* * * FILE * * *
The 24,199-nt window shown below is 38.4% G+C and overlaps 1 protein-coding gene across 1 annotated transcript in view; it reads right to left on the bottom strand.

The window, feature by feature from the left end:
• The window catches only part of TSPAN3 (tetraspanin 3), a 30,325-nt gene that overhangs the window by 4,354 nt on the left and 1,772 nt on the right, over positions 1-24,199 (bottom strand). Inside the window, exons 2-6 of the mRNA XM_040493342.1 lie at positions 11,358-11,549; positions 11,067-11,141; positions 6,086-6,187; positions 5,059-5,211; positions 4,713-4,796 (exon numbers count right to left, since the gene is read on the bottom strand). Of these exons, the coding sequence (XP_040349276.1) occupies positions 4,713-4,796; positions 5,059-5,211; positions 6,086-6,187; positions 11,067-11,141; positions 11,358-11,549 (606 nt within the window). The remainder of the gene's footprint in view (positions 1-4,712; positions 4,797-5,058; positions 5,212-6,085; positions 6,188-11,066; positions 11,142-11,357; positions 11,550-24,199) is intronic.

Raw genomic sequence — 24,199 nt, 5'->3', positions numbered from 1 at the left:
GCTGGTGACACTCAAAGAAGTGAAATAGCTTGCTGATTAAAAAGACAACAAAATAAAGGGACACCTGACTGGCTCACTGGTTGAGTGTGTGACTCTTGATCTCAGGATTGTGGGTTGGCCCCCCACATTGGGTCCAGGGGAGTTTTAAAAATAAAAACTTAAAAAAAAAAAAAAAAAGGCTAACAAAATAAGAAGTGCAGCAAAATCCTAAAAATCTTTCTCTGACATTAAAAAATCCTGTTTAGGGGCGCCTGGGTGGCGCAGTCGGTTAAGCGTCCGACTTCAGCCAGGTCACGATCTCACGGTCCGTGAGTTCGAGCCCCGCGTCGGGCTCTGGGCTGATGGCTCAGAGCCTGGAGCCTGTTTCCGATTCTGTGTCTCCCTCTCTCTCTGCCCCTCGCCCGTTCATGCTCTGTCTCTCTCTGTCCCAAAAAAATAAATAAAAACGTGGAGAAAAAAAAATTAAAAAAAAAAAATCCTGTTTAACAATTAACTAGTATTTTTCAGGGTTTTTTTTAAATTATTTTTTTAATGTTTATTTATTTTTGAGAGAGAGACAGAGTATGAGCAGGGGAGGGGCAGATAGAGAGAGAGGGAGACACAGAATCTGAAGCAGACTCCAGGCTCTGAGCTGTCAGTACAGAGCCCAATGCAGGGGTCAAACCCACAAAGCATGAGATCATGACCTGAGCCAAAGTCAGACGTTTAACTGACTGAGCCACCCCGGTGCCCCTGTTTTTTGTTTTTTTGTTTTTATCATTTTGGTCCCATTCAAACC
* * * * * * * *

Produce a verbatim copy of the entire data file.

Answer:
The 24,199-nt window shown below is 38.4% G+C and overlaps 1 protein-coding gene across 1 annotated transcript in view; it reads right to left on the bottom strand.

The window, feature by feature from the left end:
• The window catches only part of TSPAN3 (tetraspanin 3), a 30,325-nt gene that overhangs the window by 4,354 nt on the left and 1,772 nt on the right, over positions 1-24,199 (bottom strand). Inside the window, exons 2-6 of the mRNA XM_040493342.1 lie at positions 11,358-11,549; positions 11,067-11,141; positions 6,086-6,187; positions 5,059-5,211; positions 4,713-4,796 (exon numbers count right to left, since the gene is read on the bottom strand). Of these exons, the coding sequence (XP_040349276.1) occupies positions 4,713-4,796; positions 5,059-5,211; positions 6,086-6,187; positions 11,067-11,141; positions 11,358-11,549 (606 nt within the window). The remainder of the gene's footprint in view (positions 1-4,712; positions 4,797-5,058; positions 5,212-6,085; positions 6,188-11,066; positions 11,142-11,357; positions 11,550-24,199) is intronic.

Raw genomic sequence — 24,199 nt, 5'->3', positions numbered from 1 at the left:
GCTGGTGACACTCAAAGAAGTGAAATAGCTTGCTGATTAAAAAGACAACAAAATAAAGGGACACCTGACTGGCTCACTGGTTGAGTGTGTGACTCTTGATCTCAGGATTGTGGGTTGGCCCCCCACATTGGGTCCAGGGGAGTTTTAAAAATAAAAACTTAAAAAAAAAAAAAAAAAGGCTAACAAAATAAGAAGTGCAGCAAAATCCTAAAAATCTTTCTCTGACATTAAAAAATCCTGTTTAGGGGCGCCTGGGTGGCGCAGTCGGTTAAGCGTCCGACTTCAGCCAGGTCACGATCTCACGGTCCGTGAGTTCGAGCCCCGCGTCGGGCTCTGGGCTGATGGCTCAGAGCCTGGAGCCTGTTTCCGATTCTGTGTCTCCCTCTCTCTCTGCCCCTCGCCCGTTCATGCTCTGTCTCTCTCTGTCCCAAAAAAATAAATAAAAACGTGGAGAAAAAAAAATTAAAAAAAAAAAATCCTGTTTAACAATTAACTAGTATTTTTCAGGGTTTTTTTTAAATTATTTTTTTAATGTTTATTTATTTTTGAGAGAGAGACAGAGTATGAGCAGGGGAGGGGCAGATAGAGAGAGAGGGAGACACAGAATCTGAAGCAGACTCCAGGCTCTGAGCTGTCAGTACAGAGCCCAATGCAGGGGTCAAACCCACAAAGCATGAGATCATGACCTGAGCCAAAGTCAGACGTTTAACTGACTGAGCCACCCCGGTGCCCCTGTTTTTTGTTTTTTTGTTTTTATCATTTTGGTCCCATTCAAACC